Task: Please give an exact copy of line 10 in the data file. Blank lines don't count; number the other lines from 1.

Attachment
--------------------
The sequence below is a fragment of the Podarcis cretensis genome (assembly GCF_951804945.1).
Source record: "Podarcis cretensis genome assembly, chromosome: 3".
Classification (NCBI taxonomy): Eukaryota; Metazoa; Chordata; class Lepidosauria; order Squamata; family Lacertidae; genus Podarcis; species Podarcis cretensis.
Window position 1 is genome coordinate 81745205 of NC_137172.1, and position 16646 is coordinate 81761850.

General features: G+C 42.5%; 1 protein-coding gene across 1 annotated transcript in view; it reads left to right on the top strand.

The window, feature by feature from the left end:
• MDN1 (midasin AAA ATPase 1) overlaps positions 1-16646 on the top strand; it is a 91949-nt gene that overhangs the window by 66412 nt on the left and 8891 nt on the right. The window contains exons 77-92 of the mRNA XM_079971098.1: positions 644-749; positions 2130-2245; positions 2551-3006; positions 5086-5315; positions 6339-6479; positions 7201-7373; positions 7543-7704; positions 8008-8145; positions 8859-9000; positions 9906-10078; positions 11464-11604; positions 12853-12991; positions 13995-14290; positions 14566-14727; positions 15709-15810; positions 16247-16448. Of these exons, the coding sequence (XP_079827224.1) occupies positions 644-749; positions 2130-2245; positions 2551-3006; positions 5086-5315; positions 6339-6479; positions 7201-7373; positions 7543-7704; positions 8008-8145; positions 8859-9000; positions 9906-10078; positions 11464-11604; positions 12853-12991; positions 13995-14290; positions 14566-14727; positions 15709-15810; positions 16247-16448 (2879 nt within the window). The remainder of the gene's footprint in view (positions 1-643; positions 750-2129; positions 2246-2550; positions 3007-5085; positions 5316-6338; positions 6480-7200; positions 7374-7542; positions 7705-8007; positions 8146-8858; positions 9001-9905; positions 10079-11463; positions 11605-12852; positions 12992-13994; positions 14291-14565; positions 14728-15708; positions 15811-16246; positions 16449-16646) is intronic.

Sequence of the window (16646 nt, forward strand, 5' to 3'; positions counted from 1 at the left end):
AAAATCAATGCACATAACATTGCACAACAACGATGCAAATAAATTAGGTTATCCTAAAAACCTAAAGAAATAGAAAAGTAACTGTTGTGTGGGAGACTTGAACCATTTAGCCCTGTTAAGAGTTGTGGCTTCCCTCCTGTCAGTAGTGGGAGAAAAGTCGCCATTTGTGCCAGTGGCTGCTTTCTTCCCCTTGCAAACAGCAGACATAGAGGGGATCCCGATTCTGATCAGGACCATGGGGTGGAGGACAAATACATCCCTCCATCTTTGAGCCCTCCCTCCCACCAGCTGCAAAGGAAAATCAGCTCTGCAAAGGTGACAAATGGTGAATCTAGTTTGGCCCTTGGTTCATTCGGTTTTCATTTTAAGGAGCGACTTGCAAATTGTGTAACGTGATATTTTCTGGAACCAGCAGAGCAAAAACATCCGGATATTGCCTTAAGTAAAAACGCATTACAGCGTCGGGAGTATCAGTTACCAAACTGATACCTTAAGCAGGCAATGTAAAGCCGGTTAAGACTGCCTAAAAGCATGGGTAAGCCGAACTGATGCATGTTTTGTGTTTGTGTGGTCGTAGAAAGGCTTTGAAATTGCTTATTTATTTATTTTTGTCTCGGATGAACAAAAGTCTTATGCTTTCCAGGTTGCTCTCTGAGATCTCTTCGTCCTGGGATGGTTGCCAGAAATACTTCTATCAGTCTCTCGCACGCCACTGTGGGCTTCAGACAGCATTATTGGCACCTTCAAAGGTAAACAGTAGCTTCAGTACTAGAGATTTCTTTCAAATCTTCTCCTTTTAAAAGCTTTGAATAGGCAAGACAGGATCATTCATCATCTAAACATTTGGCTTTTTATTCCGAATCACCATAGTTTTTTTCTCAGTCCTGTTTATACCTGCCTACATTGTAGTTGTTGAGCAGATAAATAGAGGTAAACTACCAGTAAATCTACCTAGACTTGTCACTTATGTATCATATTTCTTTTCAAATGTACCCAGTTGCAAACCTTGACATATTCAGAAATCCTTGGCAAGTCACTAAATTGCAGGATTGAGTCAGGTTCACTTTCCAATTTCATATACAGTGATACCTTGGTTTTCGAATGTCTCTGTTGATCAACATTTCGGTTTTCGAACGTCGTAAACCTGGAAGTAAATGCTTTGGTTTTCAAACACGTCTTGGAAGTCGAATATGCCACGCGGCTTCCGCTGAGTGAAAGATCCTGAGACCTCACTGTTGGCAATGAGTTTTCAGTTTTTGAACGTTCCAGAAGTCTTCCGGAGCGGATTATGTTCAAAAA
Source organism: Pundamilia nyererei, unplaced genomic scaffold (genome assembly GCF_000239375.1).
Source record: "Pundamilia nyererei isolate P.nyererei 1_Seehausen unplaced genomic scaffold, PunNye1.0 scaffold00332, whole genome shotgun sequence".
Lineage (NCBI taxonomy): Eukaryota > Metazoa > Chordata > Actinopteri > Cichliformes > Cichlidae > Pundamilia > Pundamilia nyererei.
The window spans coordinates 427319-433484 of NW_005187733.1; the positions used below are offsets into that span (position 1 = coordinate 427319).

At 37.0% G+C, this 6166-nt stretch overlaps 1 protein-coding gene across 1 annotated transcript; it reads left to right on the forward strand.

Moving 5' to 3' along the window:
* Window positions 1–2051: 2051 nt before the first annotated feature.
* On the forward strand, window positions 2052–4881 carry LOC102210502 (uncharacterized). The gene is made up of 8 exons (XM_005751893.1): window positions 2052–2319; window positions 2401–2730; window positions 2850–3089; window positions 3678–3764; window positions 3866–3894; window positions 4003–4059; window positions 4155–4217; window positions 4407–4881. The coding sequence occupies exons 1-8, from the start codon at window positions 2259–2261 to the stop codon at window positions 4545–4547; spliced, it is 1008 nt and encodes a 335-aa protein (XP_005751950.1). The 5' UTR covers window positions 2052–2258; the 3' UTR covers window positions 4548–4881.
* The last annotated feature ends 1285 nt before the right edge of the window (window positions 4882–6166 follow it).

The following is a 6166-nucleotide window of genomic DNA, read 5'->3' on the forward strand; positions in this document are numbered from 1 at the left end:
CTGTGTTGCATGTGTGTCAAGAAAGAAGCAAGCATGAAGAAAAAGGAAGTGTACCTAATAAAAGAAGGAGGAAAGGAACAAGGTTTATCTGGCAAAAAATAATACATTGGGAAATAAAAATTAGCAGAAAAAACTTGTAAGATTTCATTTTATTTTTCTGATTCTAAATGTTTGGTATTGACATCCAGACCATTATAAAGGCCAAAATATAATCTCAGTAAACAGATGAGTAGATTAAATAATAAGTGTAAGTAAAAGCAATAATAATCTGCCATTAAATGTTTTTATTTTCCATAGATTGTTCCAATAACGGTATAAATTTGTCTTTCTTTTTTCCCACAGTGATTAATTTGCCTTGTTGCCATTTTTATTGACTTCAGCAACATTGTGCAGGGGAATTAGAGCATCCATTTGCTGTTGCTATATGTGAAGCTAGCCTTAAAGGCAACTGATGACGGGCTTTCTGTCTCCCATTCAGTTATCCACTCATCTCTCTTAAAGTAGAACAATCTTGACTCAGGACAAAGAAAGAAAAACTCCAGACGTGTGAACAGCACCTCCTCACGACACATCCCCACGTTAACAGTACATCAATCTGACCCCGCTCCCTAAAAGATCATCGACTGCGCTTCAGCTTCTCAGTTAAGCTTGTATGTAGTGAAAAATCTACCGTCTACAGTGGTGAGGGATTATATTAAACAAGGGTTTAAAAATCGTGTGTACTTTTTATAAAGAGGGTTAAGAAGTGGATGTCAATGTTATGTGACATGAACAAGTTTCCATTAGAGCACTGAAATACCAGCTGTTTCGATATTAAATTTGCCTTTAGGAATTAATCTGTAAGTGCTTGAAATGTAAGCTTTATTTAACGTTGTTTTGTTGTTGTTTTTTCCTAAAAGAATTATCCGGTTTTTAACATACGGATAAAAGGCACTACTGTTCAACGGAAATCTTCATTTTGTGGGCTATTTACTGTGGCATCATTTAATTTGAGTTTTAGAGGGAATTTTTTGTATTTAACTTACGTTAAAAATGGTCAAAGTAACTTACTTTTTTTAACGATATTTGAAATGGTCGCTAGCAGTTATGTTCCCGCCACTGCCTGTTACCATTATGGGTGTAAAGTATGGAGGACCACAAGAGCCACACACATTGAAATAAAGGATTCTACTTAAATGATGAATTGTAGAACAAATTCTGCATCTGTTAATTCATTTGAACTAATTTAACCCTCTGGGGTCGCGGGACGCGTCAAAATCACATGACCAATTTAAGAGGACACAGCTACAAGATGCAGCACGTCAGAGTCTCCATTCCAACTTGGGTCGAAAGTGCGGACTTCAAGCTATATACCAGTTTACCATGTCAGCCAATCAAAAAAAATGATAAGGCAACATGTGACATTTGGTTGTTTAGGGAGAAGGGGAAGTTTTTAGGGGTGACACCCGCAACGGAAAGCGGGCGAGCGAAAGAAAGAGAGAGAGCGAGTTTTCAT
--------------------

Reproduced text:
Source organism: Pundamilia nyererei, unplaced genomic scaffold (genome assembly GCF_000239375.1).